"Short Nights of the Shadow Catcher: The Epic Life and Immortal Photographs of Edward Curtis" by Timothy Egan
Visionary: (1) Characterized by vision or foresight. (4) Not practicable; utopian.
These are two of the definitions given in my American Heritage Dictionary. It is odd that a word filled with such intangible greatness can also refer to very measurable paucity. It is perhaps the equivalent of bipolarity –– fantastic heights matched by debilitating lows.
In some ways, this is an apt description of Edward Curtis’s life. The rising star of Seattle society at the turn of the 20th century was a photographer without equal, a maker of art whose eye and skill were sought after by all the elite who wished to record their visage for posterity. Then, a chance encounter on Mt. Rainier, in which Curtis helped a lost party of climbers find their off the mountain, led to the conception of a grand idea to record on film and in words the fast-fading cultures of the North American Indians. It was an idea nurtured by no less than George Bird Grinnell and Theodore Roosevelt, and financed by J. P. Morgan, but the project that was lauded by newspapers and dignitaries across the country and around the world, consumed 30 years and every last material possession Curtis owned. As with so many biographies of artists, writers, and activists, Curtis’s ends with the words “penniless and alone.” It is a heartbreaking coda for a life lived so fully and for a talent given so freely to the completion of a project of legendary historical import. This is the story Timothy Egan tells in his superbly written biography of Edward S. Curtis, Short Nights of the Shadow Catcher. It is a fascinating story of rising from humble beginnings to becoming a self-made man through chance moments and undeniable talent.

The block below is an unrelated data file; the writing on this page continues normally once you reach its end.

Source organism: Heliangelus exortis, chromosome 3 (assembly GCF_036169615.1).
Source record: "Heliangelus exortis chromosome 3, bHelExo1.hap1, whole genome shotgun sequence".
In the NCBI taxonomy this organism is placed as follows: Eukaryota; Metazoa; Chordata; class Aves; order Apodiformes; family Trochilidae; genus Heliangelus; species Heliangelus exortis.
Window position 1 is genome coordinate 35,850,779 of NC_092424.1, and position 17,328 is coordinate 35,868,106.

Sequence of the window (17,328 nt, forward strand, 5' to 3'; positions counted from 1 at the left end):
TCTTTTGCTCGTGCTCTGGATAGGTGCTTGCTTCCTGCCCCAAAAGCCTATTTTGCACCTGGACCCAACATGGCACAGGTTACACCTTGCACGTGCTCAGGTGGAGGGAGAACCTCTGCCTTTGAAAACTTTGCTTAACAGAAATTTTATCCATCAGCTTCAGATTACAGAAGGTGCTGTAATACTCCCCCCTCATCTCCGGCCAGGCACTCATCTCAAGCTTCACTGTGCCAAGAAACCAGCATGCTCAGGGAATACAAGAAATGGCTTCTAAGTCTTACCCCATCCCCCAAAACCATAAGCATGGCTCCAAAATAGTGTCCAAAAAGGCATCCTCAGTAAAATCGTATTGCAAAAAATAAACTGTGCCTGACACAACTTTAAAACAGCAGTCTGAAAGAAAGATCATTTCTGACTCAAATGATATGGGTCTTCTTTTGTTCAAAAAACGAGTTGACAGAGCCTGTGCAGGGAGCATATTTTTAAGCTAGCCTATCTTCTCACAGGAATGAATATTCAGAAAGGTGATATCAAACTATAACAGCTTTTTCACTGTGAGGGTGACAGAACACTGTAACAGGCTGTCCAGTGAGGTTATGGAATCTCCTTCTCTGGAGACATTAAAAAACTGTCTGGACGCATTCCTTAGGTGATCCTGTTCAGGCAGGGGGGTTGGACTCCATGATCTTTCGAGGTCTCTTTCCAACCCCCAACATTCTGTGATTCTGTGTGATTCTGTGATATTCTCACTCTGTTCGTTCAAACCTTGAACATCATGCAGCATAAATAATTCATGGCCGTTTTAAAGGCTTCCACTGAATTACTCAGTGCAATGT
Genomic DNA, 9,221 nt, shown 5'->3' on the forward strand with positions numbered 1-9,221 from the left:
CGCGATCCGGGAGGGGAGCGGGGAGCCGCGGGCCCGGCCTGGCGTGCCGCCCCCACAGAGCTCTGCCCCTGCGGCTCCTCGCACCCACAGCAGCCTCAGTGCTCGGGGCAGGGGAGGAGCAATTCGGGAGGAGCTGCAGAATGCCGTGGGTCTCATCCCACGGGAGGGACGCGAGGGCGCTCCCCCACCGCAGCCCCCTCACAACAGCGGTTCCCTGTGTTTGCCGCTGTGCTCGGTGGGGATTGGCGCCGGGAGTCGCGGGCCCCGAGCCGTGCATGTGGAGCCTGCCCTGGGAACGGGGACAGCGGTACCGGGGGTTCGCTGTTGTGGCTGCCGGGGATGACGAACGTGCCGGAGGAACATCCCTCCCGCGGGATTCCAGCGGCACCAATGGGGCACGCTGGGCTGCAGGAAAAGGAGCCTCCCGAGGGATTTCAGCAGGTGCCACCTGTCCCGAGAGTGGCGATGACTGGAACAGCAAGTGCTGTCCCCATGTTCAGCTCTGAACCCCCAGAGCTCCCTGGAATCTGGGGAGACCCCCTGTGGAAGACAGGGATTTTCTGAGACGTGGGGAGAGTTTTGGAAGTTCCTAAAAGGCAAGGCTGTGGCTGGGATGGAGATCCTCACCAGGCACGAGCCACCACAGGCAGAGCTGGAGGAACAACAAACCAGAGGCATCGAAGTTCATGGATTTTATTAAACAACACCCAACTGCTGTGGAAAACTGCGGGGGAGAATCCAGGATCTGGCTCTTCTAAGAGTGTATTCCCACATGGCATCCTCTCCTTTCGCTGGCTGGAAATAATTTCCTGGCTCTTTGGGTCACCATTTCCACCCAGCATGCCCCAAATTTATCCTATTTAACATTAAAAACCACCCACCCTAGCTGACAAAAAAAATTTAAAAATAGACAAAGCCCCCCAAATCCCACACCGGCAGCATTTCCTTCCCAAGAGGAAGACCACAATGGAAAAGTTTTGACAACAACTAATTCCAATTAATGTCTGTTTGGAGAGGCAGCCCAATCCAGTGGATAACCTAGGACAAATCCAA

Edward Curtis was born in Whitewater, Wisconsin, raised in Le Sueur, Minnesota, and moved with his parents and three siblings to the Puget Sound region in 1887 when the Midwest was proving to be a dead end for a struggling preacher who was “trying to turn the ground for food or a soul for Jesus.” Curtis dropped out of school after sixth grade to help provide food and a place his family to live. Curtis first took a chance on a dream when he moved across the Sound to Seattle in 1891, in response to an ad for a photography studio looking for a partner. He was a natural, and his wealth and fame grew. One day, he sees “Angeline,” an old woman living in a squalid shack near Puget Sound, walking the shoreline. She is the daughter of Chief See-ahlsh (Anglicized to “Seattle”), but she is forbidden by law to live in the city named after her father. She is both despised by the citizenry and used as a tourist attraction. But in her Edward Curtis sees history walking in stark contrast to the city growing up around her.
There against the deep waters of Puget Sound, there with the snow-mantled Olympic Mountains framed behind her, there with the growl of earth-digging machines and the snorts of steamships and loading crews and the clatter of streetcars and trolleys –– with all of that, Curtis saw a moment from a time before any white man had looked upon these shores. He saw a person and nature, one and the same in his mind, as they belonged. A frozen image of a lost time: he must take that picture before she passed.